Rinzai-shū is noted for its emphasis on the more audacious forms of Zen training, including shouting, striking, and the dynamic exchanges between master and disciple centring on the kōan. According to Hakuin, the master's role is to bring about a crisis in the student called the ‘Great Doubt’ or the ‘Great Death’ so that, in a moment of realization (satori), the student makes a spiritual breakthrough.
When the Rinzai school was officially recognized by the state, it was organized in a tripartite system of gozan (Five Mountains), jissetsu (Ten Temples), and shozan (the remaining larger temples). The list of Five Mountain temples changed many times (though it remained based on Kyōto and Kamakura), but this structured and state-recognized form of Rinzai is often called Gozan Zen.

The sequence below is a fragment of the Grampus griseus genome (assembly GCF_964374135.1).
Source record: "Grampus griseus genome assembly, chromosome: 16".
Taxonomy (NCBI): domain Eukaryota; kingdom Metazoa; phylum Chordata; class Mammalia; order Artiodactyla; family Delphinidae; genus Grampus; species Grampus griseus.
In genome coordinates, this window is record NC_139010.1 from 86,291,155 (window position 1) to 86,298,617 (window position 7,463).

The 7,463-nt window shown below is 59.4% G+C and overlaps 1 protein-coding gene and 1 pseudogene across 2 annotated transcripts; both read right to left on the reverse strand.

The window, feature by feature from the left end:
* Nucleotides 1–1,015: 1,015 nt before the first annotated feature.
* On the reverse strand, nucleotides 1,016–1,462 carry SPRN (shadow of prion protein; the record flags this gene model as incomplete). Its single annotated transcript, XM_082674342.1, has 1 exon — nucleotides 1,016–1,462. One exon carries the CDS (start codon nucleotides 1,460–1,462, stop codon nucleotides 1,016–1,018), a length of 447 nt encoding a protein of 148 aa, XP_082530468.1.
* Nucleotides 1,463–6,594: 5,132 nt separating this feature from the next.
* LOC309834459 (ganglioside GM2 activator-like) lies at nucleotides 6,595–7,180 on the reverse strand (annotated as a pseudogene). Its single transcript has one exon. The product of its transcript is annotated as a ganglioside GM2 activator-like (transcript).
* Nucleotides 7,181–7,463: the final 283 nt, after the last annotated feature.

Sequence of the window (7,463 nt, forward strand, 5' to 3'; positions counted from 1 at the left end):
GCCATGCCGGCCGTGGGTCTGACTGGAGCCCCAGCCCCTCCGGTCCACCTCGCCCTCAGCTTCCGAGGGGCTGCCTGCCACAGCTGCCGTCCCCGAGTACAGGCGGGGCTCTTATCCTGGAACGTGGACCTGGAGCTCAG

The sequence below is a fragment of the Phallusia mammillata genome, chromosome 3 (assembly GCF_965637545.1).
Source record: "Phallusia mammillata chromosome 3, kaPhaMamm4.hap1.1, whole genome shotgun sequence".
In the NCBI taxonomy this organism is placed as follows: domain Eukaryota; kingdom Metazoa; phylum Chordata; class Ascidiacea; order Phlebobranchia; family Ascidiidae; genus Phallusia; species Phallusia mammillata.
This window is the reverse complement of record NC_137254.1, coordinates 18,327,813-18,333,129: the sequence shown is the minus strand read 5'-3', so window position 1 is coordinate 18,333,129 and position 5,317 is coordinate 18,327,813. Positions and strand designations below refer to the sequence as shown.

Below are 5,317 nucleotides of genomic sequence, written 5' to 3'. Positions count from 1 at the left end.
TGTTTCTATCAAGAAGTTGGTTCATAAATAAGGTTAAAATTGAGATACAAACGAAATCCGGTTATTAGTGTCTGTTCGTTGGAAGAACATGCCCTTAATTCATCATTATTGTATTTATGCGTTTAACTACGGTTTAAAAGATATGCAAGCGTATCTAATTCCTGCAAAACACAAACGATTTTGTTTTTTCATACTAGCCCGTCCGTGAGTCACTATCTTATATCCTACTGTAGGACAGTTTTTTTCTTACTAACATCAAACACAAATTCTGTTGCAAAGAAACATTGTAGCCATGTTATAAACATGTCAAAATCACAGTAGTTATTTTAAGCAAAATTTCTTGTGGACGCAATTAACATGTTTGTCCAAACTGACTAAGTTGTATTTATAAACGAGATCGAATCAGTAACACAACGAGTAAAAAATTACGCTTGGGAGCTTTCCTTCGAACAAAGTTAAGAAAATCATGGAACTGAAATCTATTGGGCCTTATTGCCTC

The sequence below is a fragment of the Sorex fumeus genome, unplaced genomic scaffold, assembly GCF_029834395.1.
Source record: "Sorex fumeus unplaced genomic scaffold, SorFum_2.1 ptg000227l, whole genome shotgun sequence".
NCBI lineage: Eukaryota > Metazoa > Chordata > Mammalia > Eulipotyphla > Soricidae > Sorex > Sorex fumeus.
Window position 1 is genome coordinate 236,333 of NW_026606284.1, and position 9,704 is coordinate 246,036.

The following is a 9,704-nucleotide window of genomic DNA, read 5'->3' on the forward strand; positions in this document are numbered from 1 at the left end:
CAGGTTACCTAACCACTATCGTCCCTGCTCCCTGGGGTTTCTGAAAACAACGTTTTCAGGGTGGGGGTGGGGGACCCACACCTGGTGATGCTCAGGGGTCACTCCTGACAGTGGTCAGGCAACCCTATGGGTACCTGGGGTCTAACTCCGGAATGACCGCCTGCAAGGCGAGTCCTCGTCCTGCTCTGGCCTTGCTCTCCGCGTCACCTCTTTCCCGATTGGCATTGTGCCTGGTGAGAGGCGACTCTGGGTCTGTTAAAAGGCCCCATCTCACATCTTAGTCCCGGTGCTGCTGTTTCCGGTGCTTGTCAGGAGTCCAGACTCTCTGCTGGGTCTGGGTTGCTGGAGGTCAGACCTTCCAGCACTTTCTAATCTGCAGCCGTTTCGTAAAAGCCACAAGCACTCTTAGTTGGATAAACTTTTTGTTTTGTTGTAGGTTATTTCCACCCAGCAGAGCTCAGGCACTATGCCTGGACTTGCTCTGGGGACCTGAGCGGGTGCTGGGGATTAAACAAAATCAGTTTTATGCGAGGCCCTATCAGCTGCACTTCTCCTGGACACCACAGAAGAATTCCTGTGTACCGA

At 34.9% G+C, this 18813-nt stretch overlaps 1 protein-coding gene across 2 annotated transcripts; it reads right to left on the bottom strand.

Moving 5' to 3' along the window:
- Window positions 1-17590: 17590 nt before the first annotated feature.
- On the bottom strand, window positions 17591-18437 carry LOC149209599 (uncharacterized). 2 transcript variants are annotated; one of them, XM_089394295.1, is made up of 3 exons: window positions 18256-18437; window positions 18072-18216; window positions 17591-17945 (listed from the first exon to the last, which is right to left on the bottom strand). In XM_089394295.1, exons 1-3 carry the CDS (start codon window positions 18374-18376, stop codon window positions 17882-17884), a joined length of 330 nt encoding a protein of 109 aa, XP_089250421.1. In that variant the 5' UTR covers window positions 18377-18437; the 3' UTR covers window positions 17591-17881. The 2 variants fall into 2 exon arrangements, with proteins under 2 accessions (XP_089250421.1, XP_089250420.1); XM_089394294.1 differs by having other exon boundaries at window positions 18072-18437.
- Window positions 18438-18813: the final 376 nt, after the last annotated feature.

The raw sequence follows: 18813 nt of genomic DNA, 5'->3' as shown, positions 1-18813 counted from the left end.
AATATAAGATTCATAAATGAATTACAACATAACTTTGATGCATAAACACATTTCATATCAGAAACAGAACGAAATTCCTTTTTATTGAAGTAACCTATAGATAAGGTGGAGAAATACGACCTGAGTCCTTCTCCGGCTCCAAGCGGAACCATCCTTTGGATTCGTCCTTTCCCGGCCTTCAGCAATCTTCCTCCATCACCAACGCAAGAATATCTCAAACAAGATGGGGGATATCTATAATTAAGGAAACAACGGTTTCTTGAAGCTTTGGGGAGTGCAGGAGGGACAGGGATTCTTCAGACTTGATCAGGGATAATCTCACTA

"Rinzai-shū." The Concise Oxford Dictionary of World Religions. . Encyclopedia.com. (October 17, 2018). http://www.encyclopedia.com/religion/dictionaries-thesauruses-pictures-and-press-releases/rinzai-shu
"Rinzai-shū." The Concise Oxford Dictionary of World Religions. . Retrieved October 17, 2018 from Encyclopedia.com: http://www.encyclopedia.com/religion/dictionaries-thesauruses-pictures-and-press-releases/rinzai-shu